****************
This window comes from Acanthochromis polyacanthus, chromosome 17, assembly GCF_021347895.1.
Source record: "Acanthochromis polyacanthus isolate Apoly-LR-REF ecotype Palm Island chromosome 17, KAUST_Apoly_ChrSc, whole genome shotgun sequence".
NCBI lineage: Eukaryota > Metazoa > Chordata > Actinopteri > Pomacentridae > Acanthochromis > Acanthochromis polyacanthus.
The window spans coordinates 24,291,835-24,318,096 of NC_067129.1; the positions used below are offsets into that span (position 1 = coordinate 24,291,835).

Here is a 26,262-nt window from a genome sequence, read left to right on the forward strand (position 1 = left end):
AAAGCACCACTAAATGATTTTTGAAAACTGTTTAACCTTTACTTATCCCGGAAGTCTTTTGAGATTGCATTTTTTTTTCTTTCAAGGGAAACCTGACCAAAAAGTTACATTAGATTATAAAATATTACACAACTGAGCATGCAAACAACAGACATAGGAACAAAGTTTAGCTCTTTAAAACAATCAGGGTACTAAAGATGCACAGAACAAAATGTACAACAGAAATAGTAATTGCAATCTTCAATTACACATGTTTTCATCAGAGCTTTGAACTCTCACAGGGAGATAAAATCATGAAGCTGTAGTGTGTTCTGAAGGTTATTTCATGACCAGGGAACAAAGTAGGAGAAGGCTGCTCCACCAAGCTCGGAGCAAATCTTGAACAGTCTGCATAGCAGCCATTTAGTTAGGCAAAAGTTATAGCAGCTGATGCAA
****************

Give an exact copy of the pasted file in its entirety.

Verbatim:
This window comes from Acanthochromis polyacanthus, chromosome 17, assembly GCF_021347895.1.
Source record: "Acanthochromis polyacanthus isolate Apoly-LR-REF ecotype Palm Island chromosome 17, KAUST_Apoly_ChrSc, whole genome shotgun sequence".
NCBI lineage: Eukaryota > Metazoa > Chordata > Actinopteri > Pomacentridae > Acanthochromis > Acanthochromis polyacanthus.
The window spans coordinates 24,291,835-24,318,096 of NC_067129.1; the positions used below are offsets into that span (position 1 = coordinate 24,291,835).

Here is a 26,262-nt window from a genome sequence, read left to right on the forward strand (position 1 = left end):
AAAGCACCACTAAATGATTTTTGAAAACTGTTTAACCTTTACTTATCCCGGAAGTCTTTTGAGATTGCATTTTTTTTTCTTTCAAGGGAAACCTGACCAAAAAGTTACATTAGATTATAAAATATTACACAACTGAGCATGCAAACAACAGACATAGGAACAAAGTTTAGCTCTTTAAAACAATCAGGGTACTAAAGATGCACAGAACAAAATGTACAACAGAAATAGTAATTGCAATCTTCAATTACACATGTTTTCATCAGAGCTTTGAACTCTCACAGGGAGATAAAATCATGAAGCTGTAGTGTGTTCTGAAGGTTATTTCATGACCAGGGAACAAAGTAGGAGAAGGCTGCTCCACCAAGCTCGGAGCAAATCTTGAACAGTCTGCATAGCAGCCATTTAGTTAGGCAAAAGTTATAGCAGCTGATGCAA